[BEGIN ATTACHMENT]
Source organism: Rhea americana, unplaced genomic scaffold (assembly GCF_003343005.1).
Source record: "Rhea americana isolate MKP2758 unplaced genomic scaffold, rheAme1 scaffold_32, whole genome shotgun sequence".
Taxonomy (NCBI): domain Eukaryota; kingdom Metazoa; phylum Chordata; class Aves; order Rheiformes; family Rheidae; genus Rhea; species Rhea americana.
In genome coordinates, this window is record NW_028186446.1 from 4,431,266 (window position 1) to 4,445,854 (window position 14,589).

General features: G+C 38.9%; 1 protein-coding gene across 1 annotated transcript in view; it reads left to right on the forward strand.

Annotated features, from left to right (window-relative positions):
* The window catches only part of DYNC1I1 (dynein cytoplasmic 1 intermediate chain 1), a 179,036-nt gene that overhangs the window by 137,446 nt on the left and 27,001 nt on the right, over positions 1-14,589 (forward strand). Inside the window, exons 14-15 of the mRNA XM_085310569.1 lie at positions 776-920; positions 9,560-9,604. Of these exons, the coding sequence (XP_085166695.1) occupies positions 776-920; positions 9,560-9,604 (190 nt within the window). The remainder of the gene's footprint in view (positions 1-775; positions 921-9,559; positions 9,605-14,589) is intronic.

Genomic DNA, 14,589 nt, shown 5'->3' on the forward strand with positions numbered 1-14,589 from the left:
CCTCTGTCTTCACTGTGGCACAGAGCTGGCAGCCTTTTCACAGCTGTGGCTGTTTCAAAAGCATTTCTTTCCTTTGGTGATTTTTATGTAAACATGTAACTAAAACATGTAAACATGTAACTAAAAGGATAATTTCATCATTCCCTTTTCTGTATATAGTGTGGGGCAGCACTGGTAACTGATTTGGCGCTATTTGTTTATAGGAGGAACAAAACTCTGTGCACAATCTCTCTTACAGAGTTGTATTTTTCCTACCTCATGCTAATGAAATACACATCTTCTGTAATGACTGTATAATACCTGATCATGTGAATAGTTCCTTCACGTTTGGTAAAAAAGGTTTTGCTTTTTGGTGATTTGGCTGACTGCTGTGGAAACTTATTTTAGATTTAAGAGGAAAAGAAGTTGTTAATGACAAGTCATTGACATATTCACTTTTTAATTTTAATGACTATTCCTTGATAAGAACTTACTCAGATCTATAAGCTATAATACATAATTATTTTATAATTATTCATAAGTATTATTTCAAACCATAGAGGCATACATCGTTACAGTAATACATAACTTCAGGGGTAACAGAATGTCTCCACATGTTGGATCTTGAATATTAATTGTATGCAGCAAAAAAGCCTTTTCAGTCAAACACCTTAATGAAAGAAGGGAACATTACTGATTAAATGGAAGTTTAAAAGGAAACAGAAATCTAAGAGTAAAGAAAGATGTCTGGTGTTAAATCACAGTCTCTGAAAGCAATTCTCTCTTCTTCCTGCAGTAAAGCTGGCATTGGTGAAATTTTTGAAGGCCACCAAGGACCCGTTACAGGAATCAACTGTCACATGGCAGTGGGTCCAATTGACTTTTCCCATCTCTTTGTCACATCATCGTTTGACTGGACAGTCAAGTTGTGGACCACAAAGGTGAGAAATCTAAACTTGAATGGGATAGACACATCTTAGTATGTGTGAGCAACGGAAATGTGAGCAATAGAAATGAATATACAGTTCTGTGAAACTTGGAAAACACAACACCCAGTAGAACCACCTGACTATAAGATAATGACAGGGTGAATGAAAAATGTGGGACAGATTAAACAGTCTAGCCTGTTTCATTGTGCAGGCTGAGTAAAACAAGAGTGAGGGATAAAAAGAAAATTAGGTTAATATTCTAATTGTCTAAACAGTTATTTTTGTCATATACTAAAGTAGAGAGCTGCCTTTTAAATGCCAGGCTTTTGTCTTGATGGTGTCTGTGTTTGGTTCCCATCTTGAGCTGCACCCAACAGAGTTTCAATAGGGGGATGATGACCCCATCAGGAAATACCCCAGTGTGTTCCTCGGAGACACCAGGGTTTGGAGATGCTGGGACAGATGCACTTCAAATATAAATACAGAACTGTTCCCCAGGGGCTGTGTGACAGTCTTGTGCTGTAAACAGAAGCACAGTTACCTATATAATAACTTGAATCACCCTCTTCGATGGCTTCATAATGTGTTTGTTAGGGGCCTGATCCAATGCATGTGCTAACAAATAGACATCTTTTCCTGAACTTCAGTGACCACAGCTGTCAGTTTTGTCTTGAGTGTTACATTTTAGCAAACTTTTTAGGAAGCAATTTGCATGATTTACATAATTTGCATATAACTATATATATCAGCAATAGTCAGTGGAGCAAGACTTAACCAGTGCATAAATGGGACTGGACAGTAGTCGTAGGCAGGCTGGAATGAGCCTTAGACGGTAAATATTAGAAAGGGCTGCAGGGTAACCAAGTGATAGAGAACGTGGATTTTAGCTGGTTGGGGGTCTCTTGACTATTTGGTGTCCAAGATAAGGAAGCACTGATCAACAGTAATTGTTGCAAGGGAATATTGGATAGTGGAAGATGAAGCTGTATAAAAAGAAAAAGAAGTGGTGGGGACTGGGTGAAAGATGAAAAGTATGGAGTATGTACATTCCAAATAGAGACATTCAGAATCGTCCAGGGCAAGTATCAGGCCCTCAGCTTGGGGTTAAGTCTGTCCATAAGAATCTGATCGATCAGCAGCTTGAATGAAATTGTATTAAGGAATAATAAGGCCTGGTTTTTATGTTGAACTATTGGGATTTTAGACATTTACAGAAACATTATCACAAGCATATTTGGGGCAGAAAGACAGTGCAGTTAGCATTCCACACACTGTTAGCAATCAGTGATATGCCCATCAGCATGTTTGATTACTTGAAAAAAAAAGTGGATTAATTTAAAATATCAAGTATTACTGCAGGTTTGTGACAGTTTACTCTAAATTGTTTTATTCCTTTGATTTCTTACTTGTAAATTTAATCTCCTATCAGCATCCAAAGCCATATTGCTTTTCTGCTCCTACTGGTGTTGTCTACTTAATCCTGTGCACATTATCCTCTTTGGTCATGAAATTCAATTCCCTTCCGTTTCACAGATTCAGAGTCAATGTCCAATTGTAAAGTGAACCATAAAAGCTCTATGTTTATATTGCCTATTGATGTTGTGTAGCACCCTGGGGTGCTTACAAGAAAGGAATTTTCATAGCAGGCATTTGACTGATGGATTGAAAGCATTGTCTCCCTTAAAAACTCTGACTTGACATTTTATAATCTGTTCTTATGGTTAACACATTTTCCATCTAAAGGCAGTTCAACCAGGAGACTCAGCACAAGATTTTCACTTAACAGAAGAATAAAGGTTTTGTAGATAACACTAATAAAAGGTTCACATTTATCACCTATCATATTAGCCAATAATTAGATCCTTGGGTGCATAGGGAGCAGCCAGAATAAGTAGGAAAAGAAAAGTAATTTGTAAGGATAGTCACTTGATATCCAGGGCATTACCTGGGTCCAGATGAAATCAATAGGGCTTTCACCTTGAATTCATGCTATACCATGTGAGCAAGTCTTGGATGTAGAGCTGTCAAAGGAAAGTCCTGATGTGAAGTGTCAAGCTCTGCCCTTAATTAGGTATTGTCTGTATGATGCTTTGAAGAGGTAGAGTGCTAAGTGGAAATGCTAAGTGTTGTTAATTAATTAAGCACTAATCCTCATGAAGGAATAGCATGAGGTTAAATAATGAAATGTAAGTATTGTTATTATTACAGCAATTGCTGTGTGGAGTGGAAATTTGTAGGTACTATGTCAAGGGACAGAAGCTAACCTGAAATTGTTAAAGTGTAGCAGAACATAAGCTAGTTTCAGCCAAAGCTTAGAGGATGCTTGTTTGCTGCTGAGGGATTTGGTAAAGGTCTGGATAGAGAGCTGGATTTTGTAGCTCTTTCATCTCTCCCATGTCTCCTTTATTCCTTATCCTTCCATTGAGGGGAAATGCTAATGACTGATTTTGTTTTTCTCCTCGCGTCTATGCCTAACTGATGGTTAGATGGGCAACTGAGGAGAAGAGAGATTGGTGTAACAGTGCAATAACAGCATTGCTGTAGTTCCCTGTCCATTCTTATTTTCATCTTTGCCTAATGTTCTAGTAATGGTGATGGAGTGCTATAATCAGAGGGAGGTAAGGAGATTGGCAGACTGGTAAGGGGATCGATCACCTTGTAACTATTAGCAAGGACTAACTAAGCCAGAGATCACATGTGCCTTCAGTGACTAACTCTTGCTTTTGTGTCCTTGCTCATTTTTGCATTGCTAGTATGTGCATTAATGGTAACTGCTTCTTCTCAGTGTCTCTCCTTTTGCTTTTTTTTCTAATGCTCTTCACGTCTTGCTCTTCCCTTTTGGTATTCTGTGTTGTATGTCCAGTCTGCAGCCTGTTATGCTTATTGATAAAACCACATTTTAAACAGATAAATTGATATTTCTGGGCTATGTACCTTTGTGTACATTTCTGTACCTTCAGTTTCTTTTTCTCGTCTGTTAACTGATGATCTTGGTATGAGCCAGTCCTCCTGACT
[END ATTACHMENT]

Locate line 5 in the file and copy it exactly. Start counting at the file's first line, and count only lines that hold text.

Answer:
General features: G+C 38.9%; 1 protein-coding gene across 1 annotated transcript in view; it reads left to right on the forward strand.